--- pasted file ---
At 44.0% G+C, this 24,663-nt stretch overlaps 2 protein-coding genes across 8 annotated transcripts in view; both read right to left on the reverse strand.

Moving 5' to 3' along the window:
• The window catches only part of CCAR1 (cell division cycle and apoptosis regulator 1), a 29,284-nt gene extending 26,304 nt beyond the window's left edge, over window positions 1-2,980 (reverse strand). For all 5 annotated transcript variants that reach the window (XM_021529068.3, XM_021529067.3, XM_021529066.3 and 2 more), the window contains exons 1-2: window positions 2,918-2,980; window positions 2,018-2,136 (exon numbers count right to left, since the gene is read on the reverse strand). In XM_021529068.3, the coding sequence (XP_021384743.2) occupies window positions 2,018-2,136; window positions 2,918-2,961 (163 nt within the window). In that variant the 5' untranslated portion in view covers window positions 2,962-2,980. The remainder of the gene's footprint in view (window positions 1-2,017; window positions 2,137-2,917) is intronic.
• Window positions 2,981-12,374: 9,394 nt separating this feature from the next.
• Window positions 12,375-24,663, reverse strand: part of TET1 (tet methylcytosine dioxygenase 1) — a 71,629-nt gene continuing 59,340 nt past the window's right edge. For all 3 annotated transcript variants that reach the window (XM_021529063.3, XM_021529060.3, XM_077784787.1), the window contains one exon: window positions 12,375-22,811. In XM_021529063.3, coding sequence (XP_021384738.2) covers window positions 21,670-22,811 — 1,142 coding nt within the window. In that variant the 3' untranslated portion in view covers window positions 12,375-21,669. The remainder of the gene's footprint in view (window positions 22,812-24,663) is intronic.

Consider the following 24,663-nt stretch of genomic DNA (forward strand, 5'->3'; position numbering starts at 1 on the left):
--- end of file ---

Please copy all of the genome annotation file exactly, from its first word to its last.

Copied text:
At 44.0% G+C, this 24,663-nt stretch overlaps 2 protein-coding genes across 8 annotated transcripts in view; both read right to left on the reverse strand.

Moving 5' to 3' along the window:
• The window catches only part of CCAR1 (cell division cycle and apoptosis regulator 1), a 29,284-nt gene extending 26,304 nt beyond the window's left edge, over window positions 1-2,980 (reverse strand). For all 5 annotated transcript variants that reach the window (XM_021529068.3, XM_021529067.3, XM_021529066.3 and 2 more), the window contains exons 1-2: window positions 2,918-2,980; window positions 2,018-2,136 (exon numbers count right to left, since the gene is read on the reverse strand). In XM_021529068.3, the coding sequence (XP_021384743.2) occupies window positions 2,018-2,136; window positions 2,918-2,961 (163 nt within the window). In that variant the 5' untranslated portion in view covers window positions 2,962-2,980. The remainder of the gene's footprint in view (window positions 1-2,017; window positions 2,137-2,917) is intronic.
• Window positions 2,981-12,374: 9,394 nt separating this feature from the next.
• Window positions 12,375-24,663, reverse strand: part of TET1 (tet methylcytosine dioxygenase 1) — a 71,629-nt gene continuing 59,340 nt past the window's right edge. For all 3 annotated transcript variants that reach the window (XM_021529063.3, XM_021529060.3, XM_077784787.1), the window contains one exon: window positions 12,375-22,811. In XM_021529063.3, coding sequence (XP_021384738.2) covers window positions 21,670-22,811 — 1,142 coding nt within the window. In that variant the 3' untranslated portion in view covers window positions 12,375-21,669. The remainder of the gene's footprint in view (window positions 22,812-24,663) is intronic.

Consider the following 24,663-nt stretch of genomic DNA (forward strand, 5'->3'; position numbering starts at 1 on the left):